"This slim volume demonstrates how the work of theologians separated by so many differences can be mutually enriching. It is even possible that it could begin a conversation between the Finns and the Radical Lutherans about what happens to the Christian once she is justified. In doing so, it could demonstrate that even the difficult ecumenism within a tradition requires the good will to receive gifts from theologians with whom we otherwise disagree."
Jakob Karl Rinderknecht, University of the Incarnate Word, Worship
"[Durheim's] model of setting up a stage for conversation is one that ought to be valued and replicated in the milieu of celebrating the work of reform in the Christian Church."
Stephen S. Wilbricht, Catholic Books Review
"Durheim's text provides an intriguing method for ecumenical conversation. This book would serve well for undergraduate and graduate students looking at sacramental theology, ethics, or ecumenical dialogue between Lutherans and Roman Catholics. Durheim's work highlights the ethical assumptions of both sides and introduces the reader to an appreciation of the fullness of understandings within the Christian Church regarding the source, norm, and goal of ethics."
Jared David Yogerst, Luther Seminary, Saint Paul, Minnesota
"In this book, Benjamin Durheim builds bridges, creatively and with sensitivity, for theological resonance between thinkers one might rarely see in dialogue-Martin Luther and Louis-Marie Chauvet. His analysis of their theology, their questions and tensions, opens up areas of surprising consensus and continued challenges. Durheim is able, to use his own phrase, `to establish a common basis for theological exchange in the connection between sacraments and ethics.'"
Dirk G. Lange, Associate Professor of Worship, Luther Seminary
Building on the principle in ecumenical dialogue of an exchange of gifts, Durheim develops a methodology of theological enrichment by which an awareness of theological resonances may lead toward mutually beneficial insights. His study of the sacramental theology and ethics of Luther and Chauvet gives flesh to this methodology, thus not only exposing and advancing current thinking about these two theologians but also helping to build bridges between Lutherans and Roman Catholics today. Readers interested in ecumenical engagement, sacramental theology, Christian ethics, and the interrelations of these three will appreciate Durheim's fresh approach.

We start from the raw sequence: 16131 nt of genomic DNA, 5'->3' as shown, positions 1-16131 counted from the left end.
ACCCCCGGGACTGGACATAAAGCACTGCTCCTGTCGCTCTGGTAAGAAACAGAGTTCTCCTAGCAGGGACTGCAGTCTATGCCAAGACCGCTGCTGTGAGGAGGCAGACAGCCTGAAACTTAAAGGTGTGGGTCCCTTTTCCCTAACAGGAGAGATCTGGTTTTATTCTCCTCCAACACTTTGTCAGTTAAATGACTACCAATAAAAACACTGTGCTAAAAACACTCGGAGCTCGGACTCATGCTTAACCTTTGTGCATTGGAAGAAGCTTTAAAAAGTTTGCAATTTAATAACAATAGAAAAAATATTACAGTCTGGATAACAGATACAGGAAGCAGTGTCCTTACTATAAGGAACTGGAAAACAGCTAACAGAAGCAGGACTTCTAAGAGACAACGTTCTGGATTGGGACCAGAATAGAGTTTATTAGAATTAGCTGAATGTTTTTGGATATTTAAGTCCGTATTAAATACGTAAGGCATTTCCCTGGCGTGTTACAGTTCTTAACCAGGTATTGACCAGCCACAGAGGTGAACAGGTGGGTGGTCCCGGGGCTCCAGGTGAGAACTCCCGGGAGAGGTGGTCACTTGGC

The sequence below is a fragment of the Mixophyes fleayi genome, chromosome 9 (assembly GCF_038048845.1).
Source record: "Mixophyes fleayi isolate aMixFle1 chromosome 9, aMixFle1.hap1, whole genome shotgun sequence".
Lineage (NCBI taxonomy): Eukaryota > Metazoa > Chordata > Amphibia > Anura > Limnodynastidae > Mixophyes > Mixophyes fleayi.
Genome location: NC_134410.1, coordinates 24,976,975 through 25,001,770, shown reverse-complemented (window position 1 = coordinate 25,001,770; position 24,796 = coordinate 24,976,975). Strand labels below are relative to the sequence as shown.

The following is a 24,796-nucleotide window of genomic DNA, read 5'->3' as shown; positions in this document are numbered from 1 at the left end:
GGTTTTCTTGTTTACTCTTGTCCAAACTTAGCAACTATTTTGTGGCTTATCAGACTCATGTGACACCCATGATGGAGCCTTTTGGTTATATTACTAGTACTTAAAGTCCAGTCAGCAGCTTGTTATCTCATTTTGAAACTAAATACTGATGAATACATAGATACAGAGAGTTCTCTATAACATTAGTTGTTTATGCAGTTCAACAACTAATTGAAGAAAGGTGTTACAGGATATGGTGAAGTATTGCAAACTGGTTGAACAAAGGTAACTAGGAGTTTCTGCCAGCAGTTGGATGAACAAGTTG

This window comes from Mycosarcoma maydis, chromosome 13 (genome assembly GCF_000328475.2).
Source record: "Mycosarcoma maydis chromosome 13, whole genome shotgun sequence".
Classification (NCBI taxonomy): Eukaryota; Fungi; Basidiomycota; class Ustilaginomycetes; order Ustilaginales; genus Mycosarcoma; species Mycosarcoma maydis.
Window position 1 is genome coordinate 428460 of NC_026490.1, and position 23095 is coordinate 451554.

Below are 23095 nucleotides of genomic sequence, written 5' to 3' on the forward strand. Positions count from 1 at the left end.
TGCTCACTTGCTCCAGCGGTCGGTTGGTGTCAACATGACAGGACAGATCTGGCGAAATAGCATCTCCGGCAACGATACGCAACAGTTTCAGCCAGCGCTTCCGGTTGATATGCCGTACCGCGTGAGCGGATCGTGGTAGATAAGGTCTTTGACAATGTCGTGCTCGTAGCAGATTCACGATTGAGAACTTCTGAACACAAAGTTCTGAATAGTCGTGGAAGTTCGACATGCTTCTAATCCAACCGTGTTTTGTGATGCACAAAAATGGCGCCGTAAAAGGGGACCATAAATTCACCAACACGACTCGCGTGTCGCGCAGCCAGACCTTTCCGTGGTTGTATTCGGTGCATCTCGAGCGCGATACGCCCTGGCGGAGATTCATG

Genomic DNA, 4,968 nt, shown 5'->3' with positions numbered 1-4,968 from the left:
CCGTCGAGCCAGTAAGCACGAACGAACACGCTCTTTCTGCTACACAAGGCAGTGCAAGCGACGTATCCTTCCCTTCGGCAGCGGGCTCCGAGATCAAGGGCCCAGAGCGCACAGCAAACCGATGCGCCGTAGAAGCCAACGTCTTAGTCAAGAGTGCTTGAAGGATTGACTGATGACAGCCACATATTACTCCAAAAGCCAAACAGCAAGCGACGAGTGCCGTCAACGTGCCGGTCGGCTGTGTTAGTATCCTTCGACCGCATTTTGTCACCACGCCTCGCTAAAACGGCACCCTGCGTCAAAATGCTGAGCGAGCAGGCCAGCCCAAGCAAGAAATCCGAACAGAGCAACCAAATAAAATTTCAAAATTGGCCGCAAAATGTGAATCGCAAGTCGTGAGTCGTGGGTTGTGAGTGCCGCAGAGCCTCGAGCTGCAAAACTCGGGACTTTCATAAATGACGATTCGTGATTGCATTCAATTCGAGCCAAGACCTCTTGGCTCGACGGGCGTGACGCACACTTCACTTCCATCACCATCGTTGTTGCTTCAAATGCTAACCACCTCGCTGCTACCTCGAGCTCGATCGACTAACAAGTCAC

Karen Westerfield Tucker, Boston University
This very timely and creative work brings together key items on the contemporary theological scene—sacraments, ethics, ecumenism, and the approaching anniversary of the Protestant Reformation. It sparks flashes of new insight into theology and the practical Christian life. Durheim repositions the heirs of the great reformer Martin Luther and of Catholicism's Thomas Aquinas, replacing the original Reformation battle over faith and works, grace and free will, individual believer and sacramental system with a rich exchange. Here, differences yield a mutual expansion of horizons, not a standoff of mutual condemnation. Durheim's fresh and unusual sacramental theology speaks to the global justice questions so vital to today's faithful and their churches. For both Luther and Louis-Marie Chauvet the sacraments mediate God's gift of transformed Christian action. With Chauvet, Durheim insists that faith is meaningless without commitment to social justice; with Luthe r, he reminds us that progress is entirely reliant on God's grace. Christ's Gift, Our Response will reward all who value the integration of theology, liturgy, and life.
Lisa Sowle Cahill, Boston College
Durheim's Christ's Gift, Our Response offers readers on both sides of the Tiber an opportunity for theological enrichment. The theology of Luther and his contemporary interpreters is set alongside that of the contemporary French Catholic Chauvet, a thinker influenced by postmodern philosophy and such heirs of Lutheran thought and Heidegger and Nietzsche. Durheim does not argue for a unified thesis concerning the Eucharist and ethics but rather demonstrates where Chauvet and Luther, Catholics and Protestants, and postmoderns and late medievalists can begin to see each other as sources of insight. Such is necessary for those who wish both to increase their own faith and to work toward a more unified Christian community.
Dr. Jennifer Hockenbery Dragseth, Professor of Philosophy, Mount Mary University